After being arrested, you have several rights. These protections facilitate a fair justice process, and it is important to exercise them to avoid doing or saying something early on that could negatively impact your case later.
What Is an Arrest?
An arrest is defined as a restraint upon a person’s liberties. It differs from a stop in that you are held in custody and not free to leave.
In Utah, a law enforcement officer can arrest you under a few circumstances:
- Witness to the alleged offense: If an officer sees you committing or attempting to commit a crime, they can take you into custody unless the violation constitutes a minor misdemeanor.
- Reasonable cause: For felony and class A misdemeanor crimes, an officer can arrest you if they have reasonable grounds to believe that an offense has been committed and you were the one who committed it (Utah Code § 77-7-2).
- Warrant: An officer may take you into custody if a judge has approved a warrant for your arrest.
Whether you are being arrested based on a warrant or probable cause, do not resist the officer even if you believe the arrest is unlawful. Failing to follow a police officer’s commands or doing anything that would prevent the officer from taking you into custody is a class B misdemeanor in Utah (Utah Code § 76-8-305).
You have a better chance of seeking a favorable outcome in your case if you don’t interfere with the officer and you exercise your rights.
Remaining Silent After Your Arrest
You might be tempted to give your account of what happened. But saying anything about the incident, even if you believe it will clear your name, can do more harm than good. Statements you make can be misconstrued and used against you. You might also say something that implicates you in another offense.
You do not have to answer a police officer’s questions or make any statements after your arrest. In fact, if an officer has taken you into custody and plans on interrogating you, they must inform you of your right to remain silent, which is part of the Miranda warning law enforcement officials are required to give. You must directly express that you want to invoke this protection.
In Utah, the only pieces of information you must give to a law enforcement official are your name and date of birth. Not providing these details is called failure to disclose identity, a class B misdemeanor (Utah Code § 76-8-301.5). Beyond giving your name and birthday, you don’t have to say anything, and you cannot be penalized for keeping quiet.
Though it might be difficult not to tell your side of the story, staying silent until you’ve had time to speak with an attorney can be the best course of action.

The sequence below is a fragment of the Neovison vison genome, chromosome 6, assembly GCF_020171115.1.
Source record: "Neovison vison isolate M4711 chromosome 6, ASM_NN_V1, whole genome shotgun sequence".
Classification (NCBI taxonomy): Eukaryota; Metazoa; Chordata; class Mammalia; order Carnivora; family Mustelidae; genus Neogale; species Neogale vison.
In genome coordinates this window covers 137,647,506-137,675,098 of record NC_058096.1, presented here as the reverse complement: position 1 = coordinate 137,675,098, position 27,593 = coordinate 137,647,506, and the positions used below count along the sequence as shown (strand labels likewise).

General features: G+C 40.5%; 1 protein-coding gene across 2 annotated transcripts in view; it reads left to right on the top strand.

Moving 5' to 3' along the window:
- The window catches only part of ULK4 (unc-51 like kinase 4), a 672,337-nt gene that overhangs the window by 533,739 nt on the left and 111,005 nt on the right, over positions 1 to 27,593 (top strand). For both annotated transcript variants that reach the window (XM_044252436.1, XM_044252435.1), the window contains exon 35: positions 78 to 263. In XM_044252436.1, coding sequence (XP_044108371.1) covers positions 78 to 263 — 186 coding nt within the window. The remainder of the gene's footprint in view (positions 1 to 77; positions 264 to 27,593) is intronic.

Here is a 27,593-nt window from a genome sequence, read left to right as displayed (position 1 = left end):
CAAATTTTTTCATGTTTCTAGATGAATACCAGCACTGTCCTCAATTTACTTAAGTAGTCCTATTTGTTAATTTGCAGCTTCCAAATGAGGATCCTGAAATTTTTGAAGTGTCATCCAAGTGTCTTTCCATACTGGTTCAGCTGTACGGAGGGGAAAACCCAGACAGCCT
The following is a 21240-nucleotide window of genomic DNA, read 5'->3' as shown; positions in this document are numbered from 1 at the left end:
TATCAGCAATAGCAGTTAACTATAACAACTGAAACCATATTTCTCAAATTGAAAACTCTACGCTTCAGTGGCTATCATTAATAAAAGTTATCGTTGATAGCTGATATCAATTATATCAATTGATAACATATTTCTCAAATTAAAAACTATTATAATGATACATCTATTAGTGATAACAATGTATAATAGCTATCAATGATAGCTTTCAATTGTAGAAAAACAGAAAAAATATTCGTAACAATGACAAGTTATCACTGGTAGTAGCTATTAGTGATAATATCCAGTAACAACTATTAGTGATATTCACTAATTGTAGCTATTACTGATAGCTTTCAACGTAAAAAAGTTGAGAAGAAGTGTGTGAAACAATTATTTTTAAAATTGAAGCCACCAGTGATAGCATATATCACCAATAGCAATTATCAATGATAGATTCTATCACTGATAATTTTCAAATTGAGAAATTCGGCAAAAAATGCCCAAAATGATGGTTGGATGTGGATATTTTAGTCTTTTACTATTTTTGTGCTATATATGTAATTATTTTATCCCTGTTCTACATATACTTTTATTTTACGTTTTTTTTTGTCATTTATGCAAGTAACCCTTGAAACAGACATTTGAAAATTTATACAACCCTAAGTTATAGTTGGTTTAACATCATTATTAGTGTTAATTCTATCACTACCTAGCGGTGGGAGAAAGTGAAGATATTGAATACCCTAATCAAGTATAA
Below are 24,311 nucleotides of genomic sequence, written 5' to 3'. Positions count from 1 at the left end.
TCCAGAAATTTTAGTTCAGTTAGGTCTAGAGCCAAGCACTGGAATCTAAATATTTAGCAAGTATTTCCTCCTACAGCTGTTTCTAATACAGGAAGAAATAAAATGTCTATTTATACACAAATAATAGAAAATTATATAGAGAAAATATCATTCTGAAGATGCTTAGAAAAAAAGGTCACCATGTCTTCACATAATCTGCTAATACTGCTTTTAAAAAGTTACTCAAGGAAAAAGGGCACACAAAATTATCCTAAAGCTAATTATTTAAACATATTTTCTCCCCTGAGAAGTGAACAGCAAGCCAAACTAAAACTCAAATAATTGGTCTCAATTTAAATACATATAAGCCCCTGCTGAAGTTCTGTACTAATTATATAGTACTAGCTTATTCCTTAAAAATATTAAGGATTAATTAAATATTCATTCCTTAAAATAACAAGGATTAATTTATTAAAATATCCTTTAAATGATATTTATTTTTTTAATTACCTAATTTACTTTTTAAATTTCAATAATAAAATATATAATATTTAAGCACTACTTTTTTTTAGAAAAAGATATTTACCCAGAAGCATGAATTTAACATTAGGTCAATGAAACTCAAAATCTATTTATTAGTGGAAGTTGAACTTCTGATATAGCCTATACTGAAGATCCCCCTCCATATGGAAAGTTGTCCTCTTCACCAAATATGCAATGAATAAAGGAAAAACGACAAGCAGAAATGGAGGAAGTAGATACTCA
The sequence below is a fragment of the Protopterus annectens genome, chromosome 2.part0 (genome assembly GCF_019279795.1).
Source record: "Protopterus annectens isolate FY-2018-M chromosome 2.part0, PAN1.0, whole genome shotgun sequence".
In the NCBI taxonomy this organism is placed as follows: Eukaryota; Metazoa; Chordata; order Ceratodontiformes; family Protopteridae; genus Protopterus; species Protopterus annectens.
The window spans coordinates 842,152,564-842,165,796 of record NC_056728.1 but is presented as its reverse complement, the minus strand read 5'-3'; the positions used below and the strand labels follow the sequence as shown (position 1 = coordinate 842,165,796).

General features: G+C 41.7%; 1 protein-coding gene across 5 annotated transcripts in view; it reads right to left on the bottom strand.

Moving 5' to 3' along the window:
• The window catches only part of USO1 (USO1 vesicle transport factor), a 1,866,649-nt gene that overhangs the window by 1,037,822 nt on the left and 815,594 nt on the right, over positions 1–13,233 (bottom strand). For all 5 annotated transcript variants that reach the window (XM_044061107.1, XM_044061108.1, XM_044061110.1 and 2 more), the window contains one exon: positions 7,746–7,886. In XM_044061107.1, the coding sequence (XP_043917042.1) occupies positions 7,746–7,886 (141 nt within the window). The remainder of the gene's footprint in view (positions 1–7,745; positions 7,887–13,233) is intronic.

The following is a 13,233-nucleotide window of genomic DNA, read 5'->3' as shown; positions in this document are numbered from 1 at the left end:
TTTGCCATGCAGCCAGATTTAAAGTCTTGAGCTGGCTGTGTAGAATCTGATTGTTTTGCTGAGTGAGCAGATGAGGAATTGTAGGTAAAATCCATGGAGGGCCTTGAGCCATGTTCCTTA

Consulting an Attorney
Typically, remaining silent is the way to go. But in some situations, making a statement may be okay. But how do you know when to speak and when not to?
Fortunately, you do not have to make this decision on your own. You have the right to consult with an attorney after being arrested. Your criminal defense lawyer can give advice and guidance on handling various aspects of your case.
Once you invoke this right, law enforcement officials should stop the interrogation until you have retained counsel.
Making a Phone Call
After your arrest, you have the right to contact friends, family members, or other responsible adults to let them know you have been taken into custody and where you are being held. You can make more than one phone call if necessary.
If you contact anyone other than a lawyer, the police may monitor the call. Keep your conversation brief and only give the information necessary for them to locate you. Details you provide about the offense could be used against you later.
Being Informed of the Charges
You have the right to know what charges you are facing. You can ask the police officer why you are being arrested. If a warrant has been issued, you can request to review it to ensure you are the person named.
Within 72 hours of your arrest, you should be scheduled for an initial appearance. During the proceeding, the judge will officially inform you of the charges and ensure that you understand them.
What Happens If Your Rights Were Violated?
Overzealous law enforcement officials can overstep their boundaries, resulting in a rights violation. They might make an unlawful arrest or coerce a statement out of an arrestee, among other things.
A rights violation, while unjust, does not necessarily mean that your criminal case will be dismissed. However, it does provide leverage to seek to have evidence deemed inadmissible. If the prosecutor cannot present certain pieces of evidence, their arguments may be weakened, which can lead to a more favorable result for you.
To ensure that your attorney pursues every legal avenue in your case, keep a record of everything that happened during your arrest. Even the most minor details are important when defending against a criminal charge.
Schedule a Consultation with Lokken & Putnam, P.C.
Our Salt Lake City team is here to protect your rights and freedoms. Reach out to us to learn about your legal options for fighting your charge.
Call (801) 829-9783 or submit an online contact form today.